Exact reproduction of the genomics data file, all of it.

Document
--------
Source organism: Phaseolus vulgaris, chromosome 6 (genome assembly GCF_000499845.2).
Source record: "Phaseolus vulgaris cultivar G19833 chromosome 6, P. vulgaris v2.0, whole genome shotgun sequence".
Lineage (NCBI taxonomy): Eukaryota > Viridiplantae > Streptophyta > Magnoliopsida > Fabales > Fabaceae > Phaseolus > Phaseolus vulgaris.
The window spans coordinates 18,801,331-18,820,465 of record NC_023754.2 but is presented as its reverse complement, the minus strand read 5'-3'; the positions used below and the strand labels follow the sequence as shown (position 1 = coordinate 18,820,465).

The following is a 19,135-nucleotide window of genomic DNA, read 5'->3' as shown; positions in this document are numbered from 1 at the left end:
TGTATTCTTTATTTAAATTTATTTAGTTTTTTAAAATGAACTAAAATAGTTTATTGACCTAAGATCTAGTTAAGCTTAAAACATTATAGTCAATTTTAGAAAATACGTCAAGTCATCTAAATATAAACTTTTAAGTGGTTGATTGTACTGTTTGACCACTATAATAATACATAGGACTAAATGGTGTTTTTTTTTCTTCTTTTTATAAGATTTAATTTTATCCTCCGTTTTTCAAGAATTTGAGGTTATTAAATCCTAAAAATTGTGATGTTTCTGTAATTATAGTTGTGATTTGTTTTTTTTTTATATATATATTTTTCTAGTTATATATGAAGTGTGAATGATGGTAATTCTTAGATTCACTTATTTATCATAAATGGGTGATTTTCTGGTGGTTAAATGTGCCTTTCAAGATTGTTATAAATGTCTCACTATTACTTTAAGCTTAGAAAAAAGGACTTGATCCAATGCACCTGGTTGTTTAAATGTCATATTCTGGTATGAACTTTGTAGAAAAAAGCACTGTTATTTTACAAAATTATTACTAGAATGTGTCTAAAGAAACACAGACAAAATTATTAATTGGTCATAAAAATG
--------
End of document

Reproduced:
Source organism: Phaseolus vulgaris, chromosome 6 (genome assembly GCF_000499845.2).
Source record: "Phaseolus vulgaris cultivar G19833 chromosome 6, P. vulgaris v2.0, whole genome shotgun sequence".
Lineage (NCBI taxonomy): Eukaryota > Viridiplantae > Streptophyta > Magnoliopsida > Fabales > Fabaceae > Phaseolus > Phaseolus vulgaris.
The window spans coordinates 18,801,331-18,820,465 of record NC_023754.2 but is presented as its reverse complement, the minus strand read 5'-3'; the positions used below and the strand labels follow the sequence as shown (position 1 = coordinate 18,820,465).

The following is a 19,135-nucleotide window of genomic DNA, read 5'->3' as shown; positions in this document are numbered from 1 at the left end:
TGTATTCTTTATTTAAATTTATTTAGTTTTTTAAAATGAACTAAAATAGTTTATTGACCTAAGATCTAGTTAAGCTTAAAACATTATAGTCAATTTTAGAAAATACGTCAAGTCATCTAAATATAAACTTTTAAGTGGTTGATTGTACTGTTTGACCACTATAATAATACATAGGACTAAATGGTGTTTTTTTTTCTTCTTTTTATAAGATTTAATTTTATCCTCCGTTTTTCAAGAATTTGAGGTTATTAAATCCTAAAAATTGTGATGTTTCTGTAATTATAGTTGTGATTTGTTTTTTTTTTATATATATATTTTTCTAGTTATATATGAAGTGTGAATGATGGTAATTCTTAGATTCACTTATTTATCATAAATGGGTGATTTTCTGGTGGTTAAATGTGCCTTTCAAGATTGTTATAAATGTCTCACTATTACTTTAAGCTTAGAAAAAAGGACTTGATCCAATGCACCTGGTTGTTTAAATGTCATATTCTGGTATGAACTTTGTAGAAAAAAGCACTGTTATTTTACAAAATTATTACTAGAATGTGTCTAAAGAAACACAGACAAAATTATTAATTGGTCATAAAAATG